The mayor made it sound as though the city never had a chance after Cobb County officials offered up a site that will give the Braves more options for commercial development, including restaurants, retail shops, hotels and entertainment facilities. Despite the lack of any rapid-transit in Cobb County and the stadium site being located next to one of the city’s most congested interchanges _ a swath of interstates that are as wide as seven lanes _ the Braves insisted the new stadium could actually provide easier access because of a planned “circulator” bus system.
“At the end of the day, there was simply no way the team was going to stay in downtown Atlanta without city taxpayers spending hundreds of millions of dollars,” Reed said in the statement.
Derek Schiller, the team’s executive vice president of sales and marketing, said the Cobb Marietta Coliseum and Exhibit Hall Authority will own the new stadium, with construction scheduled to begin next summer. The team would be responsible for any cost overruns, and Schiller said other financial details would be released soon.
The Braves immediately launched a website that said the new stadium would be closer to the geographic center of the team’s fan base. Also, Census data shows the team is moving to a much more prosperous area, with a median household income of about $61,000 and a poverty level of 8.6 percent, compared to $23,000 and nearly 40 percent for the neighborhood surrounding Turner Field.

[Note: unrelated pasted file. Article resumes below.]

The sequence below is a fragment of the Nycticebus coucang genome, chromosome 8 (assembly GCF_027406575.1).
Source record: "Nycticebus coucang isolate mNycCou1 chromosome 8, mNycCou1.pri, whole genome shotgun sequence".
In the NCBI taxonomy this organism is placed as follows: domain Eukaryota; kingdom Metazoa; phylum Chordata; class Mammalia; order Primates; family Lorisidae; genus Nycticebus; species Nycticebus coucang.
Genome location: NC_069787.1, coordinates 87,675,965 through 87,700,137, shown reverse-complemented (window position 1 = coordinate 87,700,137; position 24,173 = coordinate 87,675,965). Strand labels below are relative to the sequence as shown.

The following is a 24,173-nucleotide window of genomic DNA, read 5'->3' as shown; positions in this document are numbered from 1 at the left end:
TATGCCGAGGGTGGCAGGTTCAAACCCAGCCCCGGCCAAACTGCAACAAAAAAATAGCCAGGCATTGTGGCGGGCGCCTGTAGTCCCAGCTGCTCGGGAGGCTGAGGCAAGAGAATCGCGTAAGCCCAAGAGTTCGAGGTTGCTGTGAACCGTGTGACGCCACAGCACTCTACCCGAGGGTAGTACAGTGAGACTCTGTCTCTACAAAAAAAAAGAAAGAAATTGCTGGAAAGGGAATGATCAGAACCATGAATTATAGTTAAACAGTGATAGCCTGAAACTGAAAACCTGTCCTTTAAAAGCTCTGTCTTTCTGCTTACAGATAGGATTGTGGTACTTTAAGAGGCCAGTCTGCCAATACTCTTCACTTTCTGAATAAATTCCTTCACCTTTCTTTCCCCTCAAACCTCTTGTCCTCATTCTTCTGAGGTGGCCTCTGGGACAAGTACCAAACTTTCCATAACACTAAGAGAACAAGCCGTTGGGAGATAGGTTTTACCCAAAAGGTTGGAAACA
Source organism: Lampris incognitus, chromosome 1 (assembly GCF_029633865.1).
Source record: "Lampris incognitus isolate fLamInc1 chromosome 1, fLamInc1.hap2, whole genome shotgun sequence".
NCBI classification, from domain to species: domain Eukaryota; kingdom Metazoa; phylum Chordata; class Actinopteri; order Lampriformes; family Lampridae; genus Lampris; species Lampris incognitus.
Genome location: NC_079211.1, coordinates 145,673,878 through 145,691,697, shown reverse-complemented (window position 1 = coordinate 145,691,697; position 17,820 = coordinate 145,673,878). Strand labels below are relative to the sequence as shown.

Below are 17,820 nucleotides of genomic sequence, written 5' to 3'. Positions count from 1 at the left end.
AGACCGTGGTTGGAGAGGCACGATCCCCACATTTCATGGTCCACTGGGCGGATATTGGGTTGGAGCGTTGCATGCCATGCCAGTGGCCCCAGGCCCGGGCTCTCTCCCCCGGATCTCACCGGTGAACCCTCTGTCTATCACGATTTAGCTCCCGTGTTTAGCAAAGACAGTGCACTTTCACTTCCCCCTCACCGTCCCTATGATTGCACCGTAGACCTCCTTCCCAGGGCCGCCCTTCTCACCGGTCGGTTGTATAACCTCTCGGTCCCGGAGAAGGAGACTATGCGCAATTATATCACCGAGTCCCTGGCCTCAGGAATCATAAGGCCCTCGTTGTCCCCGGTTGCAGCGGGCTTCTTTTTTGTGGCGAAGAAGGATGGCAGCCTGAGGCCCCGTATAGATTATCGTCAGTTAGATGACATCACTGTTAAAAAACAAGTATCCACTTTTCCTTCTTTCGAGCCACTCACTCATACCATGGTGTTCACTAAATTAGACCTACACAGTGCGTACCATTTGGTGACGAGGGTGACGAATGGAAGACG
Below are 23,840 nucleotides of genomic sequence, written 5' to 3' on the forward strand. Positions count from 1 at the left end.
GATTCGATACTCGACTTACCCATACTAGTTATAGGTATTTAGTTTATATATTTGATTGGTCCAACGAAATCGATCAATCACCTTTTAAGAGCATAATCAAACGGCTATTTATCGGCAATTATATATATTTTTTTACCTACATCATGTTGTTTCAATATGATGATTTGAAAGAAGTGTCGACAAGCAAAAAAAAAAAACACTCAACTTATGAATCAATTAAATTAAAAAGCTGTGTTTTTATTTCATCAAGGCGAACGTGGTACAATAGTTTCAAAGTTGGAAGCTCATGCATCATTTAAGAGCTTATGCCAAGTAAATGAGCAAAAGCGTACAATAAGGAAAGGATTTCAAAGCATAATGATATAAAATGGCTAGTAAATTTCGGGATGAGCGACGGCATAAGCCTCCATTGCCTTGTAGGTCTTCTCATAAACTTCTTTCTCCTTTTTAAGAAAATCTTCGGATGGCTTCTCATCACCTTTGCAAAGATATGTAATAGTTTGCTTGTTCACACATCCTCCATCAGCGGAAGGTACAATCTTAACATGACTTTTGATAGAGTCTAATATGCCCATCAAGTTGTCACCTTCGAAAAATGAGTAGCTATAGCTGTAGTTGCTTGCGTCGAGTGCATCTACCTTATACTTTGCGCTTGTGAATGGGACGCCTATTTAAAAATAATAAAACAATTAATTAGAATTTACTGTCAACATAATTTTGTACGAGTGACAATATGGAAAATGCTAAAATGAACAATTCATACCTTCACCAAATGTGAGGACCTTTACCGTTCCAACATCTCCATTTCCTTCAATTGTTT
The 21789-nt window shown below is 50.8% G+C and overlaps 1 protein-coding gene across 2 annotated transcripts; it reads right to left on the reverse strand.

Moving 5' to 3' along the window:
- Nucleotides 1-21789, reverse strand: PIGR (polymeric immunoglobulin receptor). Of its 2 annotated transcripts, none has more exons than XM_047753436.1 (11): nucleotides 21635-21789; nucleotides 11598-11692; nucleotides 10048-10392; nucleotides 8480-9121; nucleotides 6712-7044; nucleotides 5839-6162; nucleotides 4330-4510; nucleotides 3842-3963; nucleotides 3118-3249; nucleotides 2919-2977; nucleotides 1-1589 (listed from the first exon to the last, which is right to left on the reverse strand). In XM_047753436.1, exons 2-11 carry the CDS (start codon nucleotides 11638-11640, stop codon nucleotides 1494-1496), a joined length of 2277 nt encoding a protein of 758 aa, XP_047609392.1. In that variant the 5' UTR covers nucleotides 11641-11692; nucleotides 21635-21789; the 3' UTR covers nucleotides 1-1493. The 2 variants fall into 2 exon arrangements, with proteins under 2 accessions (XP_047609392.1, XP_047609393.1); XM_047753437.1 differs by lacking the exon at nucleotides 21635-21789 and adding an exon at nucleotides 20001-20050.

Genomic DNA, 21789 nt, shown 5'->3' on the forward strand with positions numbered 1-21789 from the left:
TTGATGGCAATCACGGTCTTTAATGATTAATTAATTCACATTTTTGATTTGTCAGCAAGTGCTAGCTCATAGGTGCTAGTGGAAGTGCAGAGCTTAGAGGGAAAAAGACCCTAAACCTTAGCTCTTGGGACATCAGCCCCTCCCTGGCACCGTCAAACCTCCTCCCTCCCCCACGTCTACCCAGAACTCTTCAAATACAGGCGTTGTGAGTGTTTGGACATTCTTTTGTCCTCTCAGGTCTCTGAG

Bucking the trend of pro teams seeking stadiums and arenas closer to the city center, the Braves‘ new facility will be part of a 60-acre development near Cobb Galleria mall. Plant compared it to new ballparks in Cincinnati, San Diego and Houston, as well as L.A. Live, which hosts the NBA’s Los Angeles Lakers and Clippers and the NHL’s Kings at Staples Center.
“With our current location, we couldn’t control that process,” Plant said. “This site allows us to do that.”
Turner Field opened as the 85,000-seat main stadium for the 1996 Olympics, hosting athletics as well as the opening and closing ceremonies.
After the Olympics, the stadium was renamed after former Braves owner Ted Turner, downsized to about 50,000 seats and converted to a baseball park for the 1997 season, replacing Atlanta-Fulton County Stadium across the street. The old stadium was imploded and turned into a parking lot for the new facility, just a week after the city’s Omni coliseum met the same fate.
As Turner Field, the park hosted the 1999 World Series, 2000 All-Star game and four National League championship series.
Commissioner Bud Selig said he was kept informed of the negotiations and endorsed the team’s decision, even though Turner Field is newer than 13 of Major League Baseball’s other 29 stadiums and would certainly be an upgrade over facilities in Oakland and Tampa Bay, which have tried for years to build new parks without success.
“Maybe they can put the old one on wheels and send it to Tampa,” joked Sandy Alderson, general manager of the NL East rival New York Mets.
Others around baseball were surprised by the announcement.
“That one came out of nowhere,” said New York Yankees GM Brian Cashman.
The Falcons are also scheduled to move into their new stadium in 2017, a downtown facility that will be built next door to the Georgia Dome. The old stadium will be leveled after its replacement opens.